We've been hosting Beve's middle brother and wife this weekend, the ones who live in the arid central valley of our evergreen state, the apple-and-wonderful-wine-producing Yakima valley. It's been good to be with them, though, as we age, our conversation tends to be a whole lot more about aches, pains and various ailments than we ever dreamed. I remember when my grandmother began to be fixated on her internal workings and vowed to NEVER talk about such things. Then Mom started doing exactly the same thing. And now I see that highway spread out before us and we're racing down it at 70 mph. Sad to say. I repent to my kids now for what I'll put them through later.
Today when my sister-in-law and I were talking about praying for those we love coming to faith in Christ, her husband, Beve's mountain-of-a-man brother, wandered in and asked how my very smart, scientific, rational, dependent-on-his-brain father came to Christ. So I told this story, and by the end of it, all three of us were crying.
My dad was a good man. I may have mentioned this before. And more than being rich, I've always thought that goodness can be the barrier to a person coming to faith. Along with Dad's goodness, he had great faith in his brain, as my b-i-l said, in his ability to solve any problem, to handle anything life threw at him and most things life threw at everyone around him as well. When I came to faith at 14, and began praying for my Papa-Daddy, as I called him in those days, I trusted God more than I did him, and that was saying a whole lot.
Later--much later--Dad called the years before the moment I came to Christ, as his Old Testament years. He was a rule man. He obeyed the 10 commandments and the Boy Scout law, and every other moral law one can imagine. But there was no heart behind them. The years when I came to Christ and my siblings came tumbling after, he called his 'between the Testaments' years. He saw something very different in us. I remember talking about Jesus--ad nauseum, he must have thought at times--and he paid attention. I know he was the only other person in the room the first time I spoke in tongues because he looked up from the magazine he was reading and asked what I had said. I mumbled quickly and raced down to my room. That was one thing I couldn't explain. However, years later, he told me he appreciated how certain I was about Jesus, how real He was to me that He governed my life.
Fast forward twenty years. By then I was 34 years old, living in Tacoma with three chublets taking up all my time. In those years, my time with Christ was usually standing in the shower, praying for His grace and asking for His mercy to cover all the spaces I didn't have to myself. In those days, not only did I have no time, my very body wasn't even my own. There was always one child or another climbing on me, pulling at me. Those of you who are moms know what I'm talking about.
It was a Monday morning. Just a typical Monday morning with the same tears, cereal, toys and laundry. To the voices of my children, I answered the phone to my father's voice. To him saying, with tears in his voice, "I finally understand. I finally know what you've been talking about all these years." Tears started in my eyes, but I had to ask, "Are you saying---" and he interrupted me to answer, "I met Jesus this weekend and gave my life to Him." I prayed with him on the phone that morning, I remember that. And after my wedding day, and the births of my children, that may have been the best day of my life. Dad had been to a retreat, Walk to Emmaus, and it changed His life. It was a profoundly meaningful day.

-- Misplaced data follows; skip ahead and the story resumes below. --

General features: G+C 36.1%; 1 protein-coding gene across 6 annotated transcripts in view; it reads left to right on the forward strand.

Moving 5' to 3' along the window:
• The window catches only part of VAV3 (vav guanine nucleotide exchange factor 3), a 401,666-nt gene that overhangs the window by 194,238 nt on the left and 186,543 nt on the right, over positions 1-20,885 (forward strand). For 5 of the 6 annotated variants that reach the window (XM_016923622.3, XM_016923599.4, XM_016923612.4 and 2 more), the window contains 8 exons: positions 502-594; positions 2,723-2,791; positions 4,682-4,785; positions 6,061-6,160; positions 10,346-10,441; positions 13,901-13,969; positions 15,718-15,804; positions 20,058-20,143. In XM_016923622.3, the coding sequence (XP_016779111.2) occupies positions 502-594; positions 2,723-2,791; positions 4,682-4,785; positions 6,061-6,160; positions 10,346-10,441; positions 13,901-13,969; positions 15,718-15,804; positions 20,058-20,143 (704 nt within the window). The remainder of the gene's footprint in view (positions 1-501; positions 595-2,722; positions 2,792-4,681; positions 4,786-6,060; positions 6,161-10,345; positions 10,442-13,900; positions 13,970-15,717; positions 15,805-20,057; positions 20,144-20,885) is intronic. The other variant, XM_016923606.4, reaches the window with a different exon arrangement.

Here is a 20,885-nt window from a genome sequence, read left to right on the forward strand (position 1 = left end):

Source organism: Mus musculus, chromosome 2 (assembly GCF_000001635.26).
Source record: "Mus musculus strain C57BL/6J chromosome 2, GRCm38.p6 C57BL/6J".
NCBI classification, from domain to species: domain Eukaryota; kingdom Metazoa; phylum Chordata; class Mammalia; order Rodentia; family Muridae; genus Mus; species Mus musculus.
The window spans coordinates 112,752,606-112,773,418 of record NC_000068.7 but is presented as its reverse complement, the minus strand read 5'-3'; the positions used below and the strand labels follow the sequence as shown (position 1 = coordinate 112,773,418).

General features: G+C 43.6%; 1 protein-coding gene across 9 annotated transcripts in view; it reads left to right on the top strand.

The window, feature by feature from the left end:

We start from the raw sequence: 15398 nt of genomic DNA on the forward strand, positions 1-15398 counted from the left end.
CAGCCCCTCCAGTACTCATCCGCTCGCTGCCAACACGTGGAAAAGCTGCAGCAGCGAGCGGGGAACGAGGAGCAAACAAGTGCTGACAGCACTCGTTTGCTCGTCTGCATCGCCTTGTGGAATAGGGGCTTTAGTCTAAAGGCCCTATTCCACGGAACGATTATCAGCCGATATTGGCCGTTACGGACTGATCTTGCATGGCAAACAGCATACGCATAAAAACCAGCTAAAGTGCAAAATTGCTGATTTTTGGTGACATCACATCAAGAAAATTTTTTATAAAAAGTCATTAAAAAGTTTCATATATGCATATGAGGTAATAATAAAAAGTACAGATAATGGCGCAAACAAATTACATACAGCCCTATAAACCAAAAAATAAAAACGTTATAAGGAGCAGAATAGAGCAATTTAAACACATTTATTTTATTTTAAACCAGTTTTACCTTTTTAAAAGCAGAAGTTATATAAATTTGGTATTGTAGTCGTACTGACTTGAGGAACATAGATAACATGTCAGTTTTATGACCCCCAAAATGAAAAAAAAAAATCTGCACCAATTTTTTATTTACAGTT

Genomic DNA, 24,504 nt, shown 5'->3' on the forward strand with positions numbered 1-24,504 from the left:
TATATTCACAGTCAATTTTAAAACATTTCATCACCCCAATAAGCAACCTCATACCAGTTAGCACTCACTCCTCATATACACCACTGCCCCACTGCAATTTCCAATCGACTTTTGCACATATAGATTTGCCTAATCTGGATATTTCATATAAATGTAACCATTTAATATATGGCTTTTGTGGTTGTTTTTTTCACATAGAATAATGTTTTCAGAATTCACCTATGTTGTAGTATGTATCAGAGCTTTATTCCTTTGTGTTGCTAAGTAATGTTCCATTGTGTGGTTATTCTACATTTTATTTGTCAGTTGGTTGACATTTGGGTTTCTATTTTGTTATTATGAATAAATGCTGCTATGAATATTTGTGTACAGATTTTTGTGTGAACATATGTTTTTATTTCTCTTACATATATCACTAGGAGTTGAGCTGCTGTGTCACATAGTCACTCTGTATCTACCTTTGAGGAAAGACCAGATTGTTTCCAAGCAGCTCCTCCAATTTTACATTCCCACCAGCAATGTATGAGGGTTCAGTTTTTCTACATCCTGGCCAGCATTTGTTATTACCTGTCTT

A few weeks later, when he came over to our house, he spent the entire weekend singing worship songs in his slightly off-key voice. The one I remember most clearly is Emmanuel. Dad called these next years his New Testament years. His life was transformed. On a dime. He took seriously God's call to spread the gospel, to participate in Kingdom work, and poured himself into the ministry of his church.
After he died, my sister found a letter Dad had started to me about the impact I'd had on him coming to Christ. Along with that letter was a sermon in which he not only spoke about that impact but he talked about these three phases of his life. Though it was woefully short and regrettably unfinished, it was both honoring and humbling to get that letter,. But I also know that only Christ brings a person to salvation. He is the author and perfecter of our faith. The end. But to be used as a tool in my beloved father's life is an eternal gift. If I do nothing else of value in my life, that is enough. Isn't it? Really? What better thing could there be than to be a tool of salvation. What other thing can a person do that will have such eternal consequences? On the days (and there are plenty) when I wonder what I've done or am doing with my life, it's good to know He has made me His instrument.
But here's the other thing: Twenty years seemed like an eternity in the middle of it. I thought it would never be, to tell the truth. And I've thought that about other beloveds that I pray for. From here it doesn't look possible that he or she will surrender to Him. But the minute--the very minute--that twenty years was over, it's like they had never been. And twenty years is nothing compared to eternity. And, after all, eternity is what we're after.
Who are you praying for? Don't give up. It's worth it. In the end, whenever that comes, it's completely, utterly worth it.